The Solar Buskers: clear and right

Check out Alex’s and Matt’s new solar-rap! It’s a ‘busker song’ to raise money to get solar panels up on their school’s roof to have the sun finance new sustainability education programs at the school in the next 20 years.

If you’d like to chip in, with a dollar or five in their ‘digital busker hat’, then see:

The solar revolution has a theme song

“An old friend used to say that sustainability needs a theme son, there is something about music that brings people together.

So when we heard Alex Aidt (age 10) and his brother Matt (age 8) had adapted a catchy, kooky rap song about solar power into a busking routine to raise funds for their school’s solar project at South Geelong Primary, it grabbed our attention. The best bit? Well, check out their video…” (…)

“Creative. Proactive. Fearless. If the solar revolution needed a theme song, or even just a lead singer, we think it may have just arrived. Huge congratulations to Alex and Matt, their family and school. Let’s share this story far and wide, because good stories need to be told.”
~ The People’s Solar

» Read the newsletter from The People’s Solar


at the Act on Climate Festival’s market in Geelong on 21 November 2015


See it on youtube:

Or download the song to your hard drive:

» The video file (85mb):…/The Solar Buskers.mp4

» The audio file (6mb):…/The Solar Buskers.mp3



Cleaner, nicer and smarter

To school kids, stopping air pollution is a choice – and an easy one that is, because it is ‘clear and right’. With a battery revolution just around the corner, it shouldn’t be too long before it will become obvious to their parents – and everyone else – just as well.


The Solar Busker song is a fundraising initiative – but it also tells a story about something else, something more than it’s immediate fundraising purpose. It reminds us that there is a new generation of optimistic young people growing up right now who have a fresh view on things and who in a few decades will have enough flair and insight to make radical changes in relation to our collective carbon pollution – where we, their parents, until now most most of all have run into a wall of resistance to change – whether due to lack of insight, indifference or economic vested interests.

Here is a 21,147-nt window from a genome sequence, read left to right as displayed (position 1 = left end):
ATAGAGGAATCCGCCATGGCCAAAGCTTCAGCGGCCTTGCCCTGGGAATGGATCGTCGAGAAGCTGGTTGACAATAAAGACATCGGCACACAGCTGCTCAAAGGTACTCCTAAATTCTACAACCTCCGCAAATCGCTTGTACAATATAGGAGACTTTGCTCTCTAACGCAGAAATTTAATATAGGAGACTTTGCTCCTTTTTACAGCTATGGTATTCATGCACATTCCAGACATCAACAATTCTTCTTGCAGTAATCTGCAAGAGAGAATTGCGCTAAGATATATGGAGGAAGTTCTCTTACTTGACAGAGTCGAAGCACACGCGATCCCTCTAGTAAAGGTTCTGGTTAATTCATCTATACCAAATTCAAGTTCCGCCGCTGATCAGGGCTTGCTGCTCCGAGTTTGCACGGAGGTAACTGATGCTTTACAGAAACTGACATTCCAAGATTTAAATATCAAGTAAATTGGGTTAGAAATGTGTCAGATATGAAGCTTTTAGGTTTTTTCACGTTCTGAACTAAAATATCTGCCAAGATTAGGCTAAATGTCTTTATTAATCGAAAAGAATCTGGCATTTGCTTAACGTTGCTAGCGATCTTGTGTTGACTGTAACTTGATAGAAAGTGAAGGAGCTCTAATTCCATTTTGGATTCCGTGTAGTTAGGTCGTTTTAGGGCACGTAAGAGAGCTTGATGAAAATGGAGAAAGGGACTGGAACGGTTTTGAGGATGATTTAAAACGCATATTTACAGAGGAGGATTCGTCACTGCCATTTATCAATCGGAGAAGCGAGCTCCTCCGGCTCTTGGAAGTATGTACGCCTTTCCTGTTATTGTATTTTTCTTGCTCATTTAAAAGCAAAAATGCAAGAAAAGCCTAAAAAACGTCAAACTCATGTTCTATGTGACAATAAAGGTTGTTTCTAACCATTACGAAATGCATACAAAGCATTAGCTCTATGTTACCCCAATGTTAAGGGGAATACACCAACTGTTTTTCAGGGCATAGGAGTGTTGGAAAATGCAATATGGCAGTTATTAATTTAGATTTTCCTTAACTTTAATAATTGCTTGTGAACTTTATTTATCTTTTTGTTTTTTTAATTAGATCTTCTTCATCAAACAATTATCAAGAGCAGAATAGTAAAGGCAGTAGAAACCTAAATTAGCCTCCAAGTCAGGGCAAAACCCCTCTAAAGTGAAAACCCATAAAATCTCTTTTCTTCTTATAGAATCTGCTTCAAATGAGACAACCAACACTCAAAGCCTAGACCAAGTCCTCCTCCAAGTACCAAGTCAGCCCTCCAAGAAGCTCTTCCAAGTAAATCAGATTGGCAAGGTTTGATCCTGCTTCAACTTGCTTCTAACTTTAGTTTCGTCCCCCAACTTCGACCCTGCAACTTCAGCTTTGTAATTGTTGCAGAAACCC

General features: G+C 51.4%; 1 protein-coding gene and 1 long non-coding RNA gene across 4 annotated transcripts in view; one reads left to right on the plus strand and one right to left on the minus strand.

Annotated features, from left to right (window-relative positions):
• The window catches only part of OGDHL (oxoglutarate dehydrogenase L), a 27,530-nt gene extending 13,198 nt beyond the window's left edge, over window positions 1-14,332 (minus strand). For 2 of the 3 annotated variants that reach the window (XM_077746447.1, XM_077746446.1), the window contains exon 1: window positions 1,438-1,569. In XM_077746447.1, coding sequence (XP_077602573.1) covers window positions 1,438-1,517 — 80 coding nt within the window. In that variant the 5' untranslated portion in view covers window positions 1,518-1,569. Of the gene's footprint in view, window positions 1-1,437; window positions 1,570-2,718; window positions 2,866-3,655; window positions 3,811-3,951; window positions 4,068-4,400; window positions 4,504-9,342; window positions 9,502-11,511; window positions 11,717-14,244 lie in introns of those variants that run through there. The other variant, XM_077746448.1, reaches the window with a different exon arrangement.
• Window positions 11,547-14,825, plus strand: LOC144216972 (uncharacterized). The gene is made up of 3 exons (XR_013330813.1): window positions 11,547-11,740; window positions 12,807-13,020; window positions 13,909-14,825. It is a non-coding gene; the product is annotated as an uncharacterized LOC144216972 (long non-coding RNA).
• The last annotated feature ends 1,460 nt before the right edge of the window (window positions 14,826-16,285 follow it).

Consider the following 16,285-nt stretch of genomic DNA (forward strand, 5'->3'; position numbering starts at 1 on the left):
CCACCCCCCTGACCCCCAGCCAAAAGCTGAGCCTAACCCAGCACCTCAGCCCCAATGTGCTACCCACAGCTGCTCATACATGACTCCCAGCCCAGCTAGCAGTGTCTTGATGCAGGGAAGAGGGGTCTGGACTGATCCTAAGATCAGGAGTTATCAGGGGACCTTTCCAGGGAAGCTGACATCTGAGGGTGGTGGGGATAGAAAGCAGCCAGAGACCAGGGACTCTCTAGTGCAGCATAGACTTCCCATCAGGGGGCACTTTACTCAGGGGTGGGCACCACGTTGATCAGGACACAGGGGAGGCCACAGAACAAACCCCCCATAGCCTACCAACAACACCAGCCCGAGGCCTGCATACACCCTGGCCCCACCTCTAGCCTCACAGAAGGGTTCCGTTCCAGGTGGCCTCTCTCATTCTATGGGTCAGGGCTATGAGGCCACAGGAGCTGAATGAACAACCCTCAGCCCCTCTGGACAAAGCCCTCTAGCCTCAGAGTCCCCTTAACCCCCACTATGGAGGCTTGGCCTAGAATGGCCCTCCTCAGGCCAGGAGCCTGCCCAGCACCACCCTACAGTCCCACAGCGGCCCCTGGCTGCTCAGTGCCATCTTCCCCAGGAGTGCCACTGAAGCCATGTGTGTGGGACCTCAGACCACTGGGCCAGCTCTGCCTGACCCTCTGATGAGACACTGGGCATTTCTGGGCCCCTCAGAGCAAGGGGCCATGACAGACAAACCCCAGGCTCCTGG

The new generation isn’t too concerned about whether our elected political leaders, who so foolishly keep our communities stuck in the previous century’s energy technology, is amoral, shortsighted or irresponsible, because they intuitively understand that things will change with lightning speed once the population’s general approach to air pollution and ‘dirty energy’ has changed.

It is a change that will take place in people’s minds as the cleaner, nicer and smarter alternatives begin to flourish and become more profitable. This is already happening. Just as we stopped buying CDs, paper land maps and rolls of film for the camera, we will soon stop buying gasoline, oil and gas – and the consequence of that will undermine the fossil-mafia in a more drastic way than even the largest climate demonstration in the streets could have done it.

I believe that we must pay attention to the UN climate summit in Paris by going to the streets in the weeks beforehand, as it is happening in cities all over the world. Not as protest marches, though, but as a celebration of this new, global community of people who have taken a position and is switching track at the personal level. As a way of empowering those politicians who are on the right side of history, working to open up our society for what is clear and right.

The change bubbles up from below all over the globe in recent months and years. History of the climate struggle is written by those who take a position, take a stand – and who then let this stand lead to concrete actions at an individual level.

Alex is ten, his brother Matt is eight, and their sister Eva, who is starring as hoolahop dancer in the video, is six years old.

» Chip in the boy’s ‘digital busker hat’: